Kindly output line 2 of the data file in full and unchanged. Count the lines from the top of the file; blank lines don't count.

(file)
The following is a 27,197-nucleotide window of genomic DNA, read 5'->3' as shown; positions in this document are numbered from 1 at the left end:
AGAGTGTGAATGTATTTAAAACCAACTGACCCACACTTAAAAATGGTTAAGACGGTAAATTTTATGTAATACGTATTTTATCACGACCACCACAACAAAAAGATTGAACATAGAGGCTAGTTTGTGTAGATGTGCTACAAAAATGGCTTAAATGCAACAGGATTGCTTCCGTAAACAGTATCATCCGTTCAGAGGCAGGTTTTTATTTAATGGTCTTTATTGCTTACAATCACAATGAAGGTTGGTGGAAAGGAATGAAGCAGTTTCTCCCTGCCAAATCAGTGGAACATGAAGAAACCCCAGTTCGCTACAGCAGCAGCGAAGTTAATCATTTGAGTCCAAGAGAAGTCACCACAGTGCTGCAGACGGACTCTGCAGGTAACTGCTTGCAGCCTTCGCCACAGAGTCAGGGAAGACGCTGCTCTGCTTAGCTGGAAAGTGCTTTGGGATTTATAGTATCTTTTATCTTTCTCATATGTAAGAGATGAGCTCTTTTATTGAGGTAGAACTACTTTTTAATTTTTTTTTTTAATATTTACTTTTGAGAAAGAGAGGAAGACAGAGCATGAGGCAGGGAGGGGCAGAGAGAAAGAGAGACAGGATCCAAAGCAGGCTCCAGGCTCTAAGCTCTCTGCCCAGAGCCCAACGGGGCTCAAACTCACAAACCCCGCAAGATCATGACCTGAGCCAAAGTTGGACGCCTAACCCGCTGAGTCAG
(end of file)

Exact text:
AGAGTGTGAATGTATTTAAAACCAACTGACCCACACTTAAAAATGGTTAAGACGGTAAATTTTATGTAATACGTATTTTATCACGACCACCACAACAAAAAGATTGAACATAGAGGCTAGTTTGTGTAGATGTGCTACAAAAATGGCTTAAATGCAACAGGATTGCTTCCGTAAACAGTATCATCCGTTCAGAGGCAGGTTTTTATTTAATGGTCTTTATTGCTTACAATCACAATGAAGGTTGGTGGAAAGGAATGAAGCAGTTTCTCCCTGCCAAATCAGTGGAACATGAAGAAACCCCAGTTCGCTACAGCAGCAGCGAAGTTAATCATTTGAGTCCAAGAGAAGTCACCACAGTGCTGCAGACGGACTCTGCAGGTAACTGCTTGCAGCCTTCGCCACAGAGTCAGGGAAGACGCTGCTCTGCTTAGCTGGAAAGTGCTTTGGGATTTATAGTATCTTTTATCTTTCTCATATGTAAGAGATGAGCTCTTTTATTGAGGTAGAACTACTTTTTAATTTTTTTTTTTAATATTTACTTTTGAGAAAGAGAGGAAGACAGAGCATGAGGCAGGGAGGGGCAGAGAGAAAGAGAGACAGGATCCAAAGCAGGCTCCAGGCTCTAAGCTCTCTGCCCAGAGCCCAACGGGGCTCAAACTCACAAACCCCGCAAGATCATGACCTGAGCCAAAGTTGGACGCCTAACCCGCTGAGTCAG